The Dolby Digital 5.1 soundtrack falls just short of excellence but is pretty good. Expansive use of the front soundstage is accompanied by sometimes subtle and sometimes obvious use of the split surrounds. Bass extension and the whole dynamic range is quite good; music and effects are very distinct and have plenty of punch. The only real flaw, besides panning to the rear surrounds which is only adequate, is dialogue level. I had to boost the center channel several decibels to understand the dialogue. If you don't have that capability then it could be a problem, as volume levels for dialogue make for some very loud passages elsewhere. With that caveat of being able to boost my center channel the soundtrack is very nice overall.
The Rebuttal Witnesses
There was quite a controversy about the film, especially early on when Disney owned the rights. It took buying the film back from Disney and having Lions Gate release it to get made. The moral majority types, many of whom had never even seen the film were all up in arms against it. In fact, the beginning of the movie has a disclaimer saying this is only meant to be comedic fantasy and no one should take it the wrong way. They also said God must have a sense of humor since he made the platypus, and then apologized to anyone who was offended by any unintended slight of platypi. Still, there are people who simply can't handle anything that would slight or poke fun at their religion. The church has been notoriously lacking in the sense of humor department. So I make a caveat that some people will be offended by Dogma. I don't believe most people would be or that they should be, but there it is.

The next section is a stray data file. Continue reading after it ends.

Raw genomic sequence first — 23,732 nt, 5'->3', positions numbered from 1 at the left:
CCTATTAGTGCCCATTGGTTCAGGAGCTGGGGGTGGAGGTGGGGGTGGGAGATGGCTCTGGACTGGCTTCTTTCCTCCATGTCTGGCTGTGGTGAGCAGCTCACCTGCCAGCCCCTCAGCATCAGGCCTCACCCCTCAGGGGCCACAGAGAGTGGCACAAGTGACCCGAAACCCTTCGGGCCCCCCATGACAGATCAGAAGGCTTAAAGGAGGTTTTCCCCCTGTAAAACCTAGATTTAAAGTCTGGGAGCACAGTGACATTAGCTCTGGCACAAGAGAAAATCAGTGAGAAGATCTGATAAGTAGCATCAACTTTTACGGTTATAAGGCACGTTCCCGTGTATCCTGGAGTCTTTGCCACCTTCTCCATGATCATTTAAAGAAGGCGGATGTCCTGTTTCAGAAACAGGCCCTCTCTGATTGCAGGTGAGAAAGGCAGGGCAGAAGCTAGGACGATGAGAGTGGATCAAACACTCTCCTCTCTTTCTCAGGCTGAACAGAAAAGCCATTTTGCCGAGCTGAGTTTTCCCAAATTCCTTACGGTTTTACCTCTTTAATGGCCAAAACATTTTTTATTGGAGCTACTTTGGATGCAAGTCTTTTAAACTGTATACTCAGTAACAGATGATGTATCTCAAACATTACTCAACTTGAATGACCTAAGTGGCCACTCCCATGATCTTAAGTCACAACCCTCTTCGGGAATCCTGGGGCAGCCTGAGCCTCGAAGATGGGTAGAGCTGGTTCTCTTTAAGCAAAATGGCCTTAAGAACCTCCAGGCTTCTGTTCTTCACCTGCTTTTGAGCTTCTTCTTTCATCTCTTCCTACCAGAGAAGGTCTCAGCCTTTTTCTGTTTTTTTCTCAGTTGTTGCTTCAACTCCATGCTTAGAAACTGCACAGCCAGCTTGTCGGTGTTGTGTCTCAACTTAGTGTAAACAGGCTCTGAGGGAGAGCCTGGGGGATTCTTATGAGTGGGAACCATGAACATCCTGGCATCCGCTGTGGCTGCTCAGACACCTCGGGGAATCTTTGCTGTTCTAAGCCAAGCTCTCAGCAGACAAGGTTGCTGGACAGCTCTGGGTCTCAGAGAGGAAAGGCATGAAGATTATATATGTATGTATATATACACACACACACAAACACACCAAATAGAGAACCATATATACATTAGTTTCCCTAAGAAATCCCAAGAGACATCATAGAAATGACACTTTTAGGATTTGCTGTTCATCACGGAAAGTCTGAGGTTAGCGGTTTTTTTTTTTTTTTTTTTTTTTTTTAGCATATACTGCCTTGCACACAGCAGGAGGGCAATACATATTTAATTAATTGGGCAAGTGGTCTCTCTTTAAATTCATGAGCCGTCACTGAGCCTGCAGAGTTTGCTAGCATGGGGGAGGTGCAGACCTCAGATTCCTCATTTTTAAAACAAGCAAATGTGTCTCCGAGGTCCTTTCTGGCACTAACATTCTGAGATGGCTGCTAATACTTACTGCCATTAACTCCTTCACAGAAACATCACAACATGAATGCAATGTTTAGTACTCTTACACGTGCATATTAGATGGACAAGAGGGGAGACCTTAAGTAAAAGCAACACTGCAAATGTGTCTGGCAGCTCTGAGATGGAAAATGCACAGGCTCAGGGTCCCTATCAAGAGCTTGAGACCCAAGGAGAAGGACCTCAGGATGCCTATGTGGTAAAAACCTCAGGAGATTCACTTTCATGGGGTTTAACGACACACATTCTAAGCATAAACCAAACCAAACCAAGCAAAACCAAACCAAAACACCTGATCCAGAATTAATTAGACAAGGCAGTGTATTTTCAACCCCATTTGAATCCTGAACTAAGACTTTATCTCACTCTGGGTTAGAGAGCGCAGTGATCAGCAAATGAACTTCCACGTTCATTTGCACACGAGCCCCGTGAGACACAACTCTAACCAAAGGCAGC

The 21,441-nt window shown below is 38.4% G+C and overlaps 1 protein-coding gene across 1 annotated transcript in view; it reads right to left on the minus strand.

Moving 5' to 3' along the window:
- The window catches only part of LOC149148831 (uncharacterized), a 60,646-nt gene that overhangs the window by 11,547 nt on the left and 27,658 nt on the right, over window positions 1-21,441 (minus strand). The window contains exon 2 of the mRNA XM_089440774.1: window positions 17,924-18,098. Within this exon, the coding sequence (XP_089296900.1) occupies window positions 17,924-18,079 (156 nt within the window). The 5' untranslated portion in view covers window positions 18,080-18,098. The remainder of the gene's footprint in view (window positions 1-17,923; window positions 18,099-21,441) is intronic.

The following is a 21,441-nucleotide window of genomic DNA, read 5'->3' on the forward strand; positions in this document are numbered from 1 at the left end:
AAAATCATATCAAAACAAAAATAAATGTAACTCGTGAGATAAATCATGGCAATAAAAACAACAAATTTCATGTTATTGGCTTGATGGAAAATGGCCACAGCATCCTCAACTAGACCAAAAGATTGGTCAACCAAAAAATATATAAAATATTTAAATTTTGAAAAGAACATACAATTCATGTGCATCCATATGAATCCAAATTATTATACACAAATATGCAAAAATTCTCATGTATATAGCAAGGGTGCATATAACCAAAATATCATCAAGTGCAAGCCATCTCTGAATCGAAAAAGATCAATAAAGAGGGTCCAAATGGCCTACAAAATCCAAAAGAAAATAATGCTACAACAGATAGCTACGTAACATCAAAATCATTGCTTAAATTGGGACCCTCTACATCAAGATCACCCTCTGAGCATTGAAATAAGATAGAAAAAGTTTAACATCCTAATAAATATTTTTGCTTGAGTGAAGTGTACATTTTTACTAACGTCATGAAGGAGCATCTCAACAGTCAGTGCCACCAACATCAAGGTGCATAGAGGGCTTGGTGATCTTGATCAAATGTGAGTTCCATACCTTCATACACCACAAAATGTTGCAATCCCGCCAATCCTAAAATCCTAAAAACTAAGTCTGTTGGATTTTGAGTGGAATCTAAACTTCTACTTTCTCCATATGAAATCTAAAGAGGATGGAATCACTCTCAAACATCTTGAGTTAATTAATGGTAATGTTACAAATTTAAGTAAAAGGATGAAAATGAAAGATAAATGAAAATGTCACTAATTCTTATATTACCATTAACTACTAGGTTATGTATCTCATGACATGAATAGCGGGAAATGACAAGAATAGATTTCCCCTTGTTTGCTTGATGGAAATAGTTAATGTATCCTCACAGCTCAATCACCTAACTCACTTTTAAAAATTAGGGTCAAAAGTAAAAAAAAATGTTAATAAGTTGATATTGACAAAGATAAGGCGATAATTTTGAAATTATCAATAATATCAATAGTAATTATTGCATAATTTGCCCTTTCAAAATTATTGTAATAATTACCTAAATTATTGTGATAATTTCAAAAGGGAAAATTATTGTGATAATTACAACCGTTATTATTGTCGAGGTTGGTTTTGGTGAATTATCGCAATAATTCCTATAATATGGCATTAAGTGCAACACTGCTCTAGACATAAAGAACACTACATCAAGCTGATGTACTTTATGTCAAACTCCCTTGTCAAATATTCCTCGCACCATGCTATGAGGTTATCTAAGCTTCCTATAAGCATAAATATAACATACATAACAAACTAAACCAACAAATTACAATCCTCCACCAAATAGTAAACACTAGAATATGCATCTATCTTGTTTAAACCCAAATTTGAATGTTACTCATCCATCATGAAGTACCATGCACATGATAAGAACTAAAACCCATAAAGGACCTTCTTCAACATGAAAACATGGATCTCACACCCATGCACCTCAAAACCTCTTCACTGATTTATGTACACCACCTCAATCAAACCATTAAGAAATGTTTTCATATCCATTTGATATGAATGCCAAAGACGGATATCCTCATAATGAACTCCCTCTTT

As far as the disc goes, my biggest complaint is the fact that it is a bare bones disc; containing only Talent Files, a leaflet of production notes, and the trailer. This isn't a real complaint because we knew ahead of time this was being done just to match day and date release with VHS and a true two-disc special edition is coming in October. View Askew, Kevin Smith's production company, with some great work by Vincent Pereira and J.M. Kenny, who did the great Mallrats disc, is working hard on the supplements to give another spectacular special edition. I know I'll be buying the special edition.